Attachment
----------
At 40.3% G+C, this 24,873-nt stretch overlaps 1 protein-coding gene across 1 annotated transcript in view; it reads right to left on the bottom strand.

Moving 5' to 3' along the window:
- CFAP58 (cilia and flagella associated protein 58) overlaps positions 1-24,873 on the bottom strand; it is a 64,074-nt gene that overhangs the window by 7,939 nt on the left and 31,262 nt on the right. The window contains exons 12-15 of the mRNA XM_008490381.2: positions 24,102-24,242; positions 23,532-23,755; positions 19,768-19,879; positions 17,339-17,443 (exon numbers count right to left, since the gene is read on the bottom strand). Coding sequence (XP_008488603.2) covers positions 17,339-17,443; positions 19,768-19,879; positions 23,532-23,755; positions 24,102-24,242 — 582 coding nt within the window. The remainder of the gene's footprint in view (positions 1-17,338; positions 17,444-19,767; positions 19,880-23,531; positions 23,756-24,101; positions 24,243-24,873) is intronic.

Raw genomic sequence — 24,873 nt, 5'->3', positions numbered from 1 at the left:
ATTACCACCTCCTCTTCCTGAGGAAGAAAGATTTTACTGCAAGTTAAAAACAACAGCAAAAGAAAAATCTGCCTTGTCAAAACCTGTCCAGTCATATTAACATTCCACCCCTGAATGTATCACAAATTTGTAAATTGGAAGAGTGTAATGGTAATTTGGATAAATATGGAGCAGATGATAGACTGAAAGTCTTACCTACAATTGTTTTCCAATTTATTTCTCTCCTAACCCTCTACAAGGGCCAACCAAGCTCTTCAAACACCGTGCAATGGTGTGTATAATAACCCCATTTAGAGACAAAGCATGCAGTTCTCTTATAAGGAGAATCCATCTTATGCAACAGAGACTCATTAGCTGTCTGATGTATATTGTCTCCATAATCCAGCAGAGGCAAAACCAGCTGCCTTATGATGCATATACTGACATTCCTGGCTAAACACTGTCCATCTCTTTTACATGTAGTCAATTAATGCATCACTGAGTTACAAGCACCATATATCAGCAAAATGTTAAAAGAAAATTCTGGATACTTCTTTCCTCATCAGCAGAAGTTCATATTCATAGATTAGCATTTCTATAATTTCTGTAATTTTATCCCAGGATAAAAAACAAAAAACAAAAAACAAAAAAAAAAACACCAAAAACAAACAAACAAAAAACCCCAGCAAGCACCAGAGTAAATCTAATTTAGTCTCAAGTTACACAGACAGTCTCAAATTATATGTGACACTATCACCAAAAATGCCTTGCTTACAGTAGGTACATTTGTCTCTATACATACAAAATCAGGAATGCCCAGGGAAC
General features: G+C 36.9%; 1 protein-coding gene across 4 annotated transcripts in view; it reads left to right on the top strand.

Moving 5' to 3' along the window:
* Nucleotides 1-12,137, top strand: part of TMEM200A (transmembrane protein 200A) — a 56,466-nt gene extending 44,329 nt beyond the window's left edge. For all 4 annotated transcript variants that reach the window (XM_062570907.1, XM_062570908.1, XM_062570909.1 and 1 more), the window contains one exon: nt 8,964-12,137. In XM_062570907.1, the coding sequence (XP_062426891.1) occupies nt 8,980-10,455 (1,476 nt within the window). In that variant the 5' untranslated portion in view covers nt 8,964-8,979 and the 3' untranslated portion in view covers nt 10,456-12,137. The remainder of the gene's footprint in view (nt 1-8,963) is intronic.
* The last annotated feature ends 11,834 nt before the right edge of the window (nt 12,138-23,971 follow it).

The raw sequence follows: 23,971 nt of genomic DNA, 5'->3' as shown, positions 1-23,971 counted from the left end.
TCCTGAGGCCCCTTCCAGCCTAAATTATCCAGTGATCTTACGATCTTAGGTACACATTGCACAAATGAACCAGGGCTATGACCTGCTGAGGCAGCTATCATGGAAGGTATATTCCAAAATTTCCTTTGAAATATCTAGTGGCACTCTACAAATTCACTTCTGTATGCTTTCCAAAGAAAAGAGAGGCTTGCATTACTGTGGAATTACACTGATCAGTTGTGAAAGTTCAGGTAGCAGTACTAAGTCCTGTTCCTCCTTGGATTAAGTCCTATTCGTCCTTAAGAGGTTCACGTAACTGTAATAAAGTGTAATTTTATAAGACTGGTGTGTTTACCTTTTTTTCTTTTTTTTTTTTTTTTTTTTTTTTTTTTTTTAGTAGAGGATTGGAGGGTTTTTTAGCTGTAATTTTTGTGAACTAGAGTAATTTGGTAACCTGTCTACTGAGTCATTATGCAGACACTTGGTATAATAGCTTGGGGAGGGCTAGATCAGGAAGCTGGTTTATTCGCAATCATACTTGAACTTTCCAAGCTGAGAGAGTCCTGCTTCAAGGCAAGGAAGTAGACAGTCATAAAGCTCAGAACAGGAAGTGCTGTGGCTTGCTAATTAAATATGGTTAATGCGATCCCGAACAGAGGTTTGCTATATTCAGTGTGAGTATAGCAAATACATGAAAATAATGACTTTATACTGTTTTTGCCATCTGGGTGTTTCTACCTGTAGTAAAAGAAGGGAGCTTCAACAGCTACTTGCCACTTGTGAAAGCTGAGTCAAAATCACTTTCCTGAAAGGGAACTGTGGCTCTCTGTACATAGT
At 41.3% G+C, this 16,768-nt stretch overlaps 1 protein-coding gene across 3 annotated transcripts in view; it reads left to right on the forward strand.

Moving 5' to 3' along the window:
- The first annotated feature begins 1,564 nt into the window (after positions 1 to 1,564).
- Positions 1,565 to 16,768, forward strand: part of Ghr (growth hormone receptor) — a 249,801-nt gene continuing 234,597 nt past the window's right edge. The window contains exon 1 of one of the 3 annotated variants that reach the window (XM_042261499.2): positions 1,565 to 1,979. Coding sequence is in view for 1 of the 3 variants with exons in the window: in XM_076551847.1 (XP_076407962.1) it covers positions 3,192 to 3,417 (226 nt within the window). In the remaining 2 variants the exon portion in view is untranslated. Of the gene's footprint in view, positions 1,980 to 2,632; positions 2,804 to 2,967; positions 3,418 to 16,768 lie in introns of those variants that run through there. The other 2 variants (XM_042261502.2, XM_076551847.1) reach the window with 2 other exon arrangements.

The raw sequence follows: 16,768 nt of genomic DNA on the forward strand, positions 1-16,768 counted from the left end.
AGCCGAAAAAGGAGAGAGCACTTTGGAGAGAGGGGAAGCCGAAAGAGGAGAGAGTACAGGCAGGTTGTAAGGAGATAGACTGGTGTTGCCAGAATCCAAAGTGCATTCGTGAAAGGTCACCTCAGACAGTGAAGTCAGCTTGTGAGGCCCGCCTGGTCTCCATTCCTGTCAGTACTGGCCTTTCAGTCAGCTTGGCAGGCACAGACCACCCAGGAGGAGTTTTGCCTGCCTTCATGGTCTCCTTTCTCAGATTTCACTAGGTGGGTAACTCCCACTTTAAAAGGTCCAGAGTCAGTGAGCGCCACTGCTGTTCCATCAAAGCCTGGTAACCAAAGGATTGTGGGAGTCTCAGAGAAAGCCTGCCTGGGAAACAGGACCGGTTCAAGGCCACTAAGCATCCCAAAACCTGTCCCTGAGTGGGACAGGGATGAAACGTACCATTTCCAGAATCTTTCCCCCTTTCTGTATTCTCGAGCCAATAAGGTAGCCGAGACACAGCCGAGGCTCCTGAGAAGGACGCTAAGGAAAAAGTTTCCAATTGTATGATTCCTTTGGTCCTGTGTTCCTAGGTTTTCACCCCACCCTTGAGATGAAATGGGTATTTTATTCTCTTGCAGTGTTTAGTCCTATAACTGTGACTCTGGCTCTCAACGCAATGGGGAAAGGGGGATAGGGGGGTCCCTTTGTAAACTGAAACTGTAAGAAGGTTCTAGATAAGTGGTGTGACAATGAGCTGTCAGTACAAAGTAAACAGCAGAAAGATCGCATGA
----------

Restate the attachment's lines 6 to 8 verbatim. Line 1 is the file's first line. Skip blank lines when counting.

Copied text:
General features: G+C 36.9%; 1 protein-coding gene across 4 annotated transcripts in view; it reads left to right on the top strand.

Moving 5' to 3' along the window:
* Nucleotides 1-12,137, top strand: part of TMEM200A (transmembrane protein 200A) — a 56,466-nt gene extending 44,329 nt beyond the window's left edge. For all 4 annotated transcript variants that reach the window (XM_062570907.1, XM_062570908.1, XM_062570909.1 and 1 more), the window contains one exon: nt 8,964-12,137. In XM_062570907.1, the coding sequence (XP_062426891.1) occupies nt 8,980-10,455 (1,476 nt within the window). In that variant the 5' untranslated portion in view covers nt 8,964-8,979 and the 3' untranslated portion in view covers nt 10,456-12,137. The remainder of the gene's footprint in view (nt 1-8,963) is intronic.